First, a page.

The Geological Spine of Britain
from 3 billion years to now
The Fine Art Society, 148 New Bond Street, London, W1
November 17 – 27, 2015
Angela Palmer has created a ‘geological spine’ of Great Britain, using 16 rocks sourced from the length and breadth of the country, representing every geological period spanning 3 billion years of our country’s history. The rocks are polished on one side, showing the magnificent ‘underbelly’ of Britain in complete geological sequence, and left rough on the reverse, as we may encounter them in the landscape.
The spine begins with a 3 billion-year-old Lewisian Gneiss from NW Scotland , followed by a 2 billion-year-old White Anorthosite, also from NW Scotland, which is the same type of rock found on the Moon and retrieved by Apollo 15 astronauts in 1971. The penultimate rock in the spine is an erratic boulder, deposited in the most recent glacial episode. Through the sequence of rocks, you will be propelled from Britain’s origin near the South Pole – where Scotland and Northern Ireland were separated from England and Wales by the Iapatus Ocean – to our merging as a nation as we slowly drifted northwards, across the Equator, and towards our current northern location.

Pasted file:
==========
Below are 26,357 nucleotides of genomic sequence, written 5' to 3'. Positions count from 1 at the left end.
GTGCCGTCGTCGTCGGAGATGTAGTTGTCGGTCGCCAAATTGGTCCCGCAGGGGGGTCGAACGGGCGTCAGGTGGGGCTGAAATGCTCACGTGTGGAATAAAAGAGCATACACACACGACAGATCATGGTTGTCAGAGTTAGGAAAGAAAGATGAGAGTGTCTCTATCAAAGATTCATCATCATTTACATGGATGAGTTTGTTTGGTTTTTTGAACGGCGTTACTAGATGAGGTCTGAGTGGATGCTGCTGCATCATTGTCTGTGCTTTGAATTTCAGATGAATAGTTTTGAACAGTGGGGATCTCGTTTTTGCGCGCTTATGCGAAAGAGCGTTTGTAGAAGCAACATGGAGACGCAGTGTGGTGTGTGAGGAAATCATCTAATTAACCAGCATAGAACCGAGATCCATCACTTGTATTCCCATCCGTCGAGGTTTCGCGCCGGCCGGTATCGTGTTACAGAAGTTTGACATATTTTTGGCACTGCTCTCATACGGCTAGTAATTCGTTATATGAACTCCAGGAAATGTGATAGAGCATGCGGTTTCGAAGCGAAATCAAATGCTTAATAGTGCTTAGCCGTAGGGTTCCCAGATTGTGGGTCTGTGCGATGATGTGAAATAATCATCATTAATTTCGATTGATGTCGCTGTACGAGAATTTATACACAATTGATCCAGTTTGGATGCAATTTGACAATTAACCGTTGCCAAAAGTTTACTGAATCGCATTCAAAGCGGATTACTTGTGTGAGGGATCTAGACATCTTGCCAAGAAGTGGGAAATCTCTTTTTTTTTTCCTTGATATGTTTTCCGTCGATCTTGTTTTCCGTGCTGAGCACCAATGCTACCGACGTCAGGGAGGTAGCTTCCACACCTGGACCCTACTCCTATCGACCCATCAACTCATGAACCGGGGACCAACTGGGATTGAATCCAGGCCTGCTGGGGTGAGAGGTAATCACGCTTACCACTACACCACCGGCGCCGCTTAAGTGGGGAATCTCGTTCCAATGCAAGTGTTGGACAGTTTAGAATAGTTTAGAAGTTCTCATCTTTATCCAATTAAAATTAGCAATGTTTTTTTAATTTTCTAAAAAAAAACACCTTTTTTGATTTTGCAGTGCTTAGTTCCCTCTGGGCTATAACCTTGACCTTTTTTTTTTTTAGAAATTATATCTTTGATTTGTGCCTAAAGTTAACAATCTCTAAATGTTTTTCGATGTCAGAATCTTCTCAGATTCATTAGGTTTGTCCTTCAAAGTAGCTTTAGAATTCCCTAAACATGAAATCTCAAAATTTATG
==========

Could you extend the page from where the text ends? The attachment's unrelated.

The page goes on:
The final element in the spine symbolises the Anthropocene, the new geological age to be officially declared in the near future, reflecting man’s impact on the planet; it will supersede the current Holocene epoch. To represent the Anthropocene, the artist has created a rock-like structure in mirror polished steel, to reflect the onlooker.